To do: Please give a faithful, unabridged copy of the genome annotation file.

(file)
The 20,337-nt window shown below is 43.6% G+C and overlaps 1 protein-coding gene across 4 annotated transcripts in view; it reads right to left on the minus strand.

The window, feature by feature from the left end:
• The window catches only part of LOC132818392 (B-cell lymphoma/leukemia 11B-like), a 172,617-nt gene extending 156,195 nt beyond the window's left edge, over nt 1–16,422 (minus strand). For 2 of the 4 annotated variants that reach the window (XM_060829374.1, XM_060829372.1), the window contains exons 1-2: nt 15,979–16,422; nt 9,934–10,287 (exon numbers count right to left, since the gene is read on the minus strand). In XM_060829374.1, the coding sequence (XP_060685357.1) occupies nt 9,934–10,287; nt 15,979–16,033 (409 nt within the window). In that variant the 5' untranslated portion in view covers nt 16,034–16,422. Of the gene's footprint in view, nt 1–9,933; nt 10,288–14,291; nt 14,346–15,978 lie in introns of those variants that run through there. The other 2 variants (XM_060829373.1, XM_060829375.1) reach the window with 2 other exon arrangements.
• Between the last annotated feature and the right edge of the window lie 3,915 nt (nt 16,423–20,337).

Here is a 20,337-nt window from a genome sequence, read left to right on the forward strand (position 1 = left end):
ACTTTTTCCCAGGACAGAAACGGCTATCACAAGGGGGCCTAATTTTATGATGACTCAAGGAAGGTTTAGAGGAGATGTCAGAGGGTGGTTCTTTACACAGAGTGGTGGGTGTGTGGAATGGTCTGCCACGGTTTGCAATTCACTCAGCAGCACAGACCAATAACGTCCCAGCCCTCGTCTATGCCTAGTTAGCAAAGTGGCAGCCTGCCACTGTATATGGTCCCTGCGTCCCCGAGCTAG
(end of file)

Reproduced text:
The 20,337-nt window shown below is 43.6% G+C and overlaps 1 protein-coding gene across 4 annotated transcripts in view; it reads right to left on the minus strand.

The window, feature by feature from the left end:
• The window catches only part of LOC132818392 (B-cell lymphoma/leukemia 11B-like), a 172,617-nt gene extending 156,195 nt beyond the window's left edge, over nt 1–16,422 (minus strand). For 2 of the 4 annotated variants that reach the window (XM_060829374.1, XM_060829372.1), the window contains exons 1-2: nt 15,979–16,422; nt 9,934–10,287 (exon numbers count right to left, since the gene is read on the minus strand). In XM_060829374.1, the coding sequence (XP_060685357.1) occupies nt 9,934–10,287; nt 15,979–16,033 (409 nt within the window). In that variant the 5' untranslated portion in view covers nt 16,034–16,422. Of the gene's footprint in view, nt 1–9,933; nt 10,288–14,291; nt 14,346–15,978 lie in introns of those variants that run through there. The other 2 variants (XM_060829373.1, XM_060829375.1) reach the window with 2 other exon arrangements.
• Between the last annotated feature and the right edge of the window lie 3,915 nt (nt 16,423–20,337).

Here is a 20,337-nt window from a genome sequence, read left to right on the forward strand (position 1 = left end):
ACTTTTTCCCAGGACAGAAACGGCTATCACAAGGGGGCCTAATTTTATGATGACTCAAGGAAGGTTTAGAGGAGATGTCAGAGGGTGGTTCTTTACACAGAGTGGTGGGTGTGTGGAATGGTCTGCCACGGTTTGCAATTCACTCAGCAGCACAGACCAATAACGTCCCAGCCCTCGTCTATGCCTAGTTAGCAAAGTGGCAGCCTGCCACTGTATATGGTCCCTGCGTCCCCGAGCTAG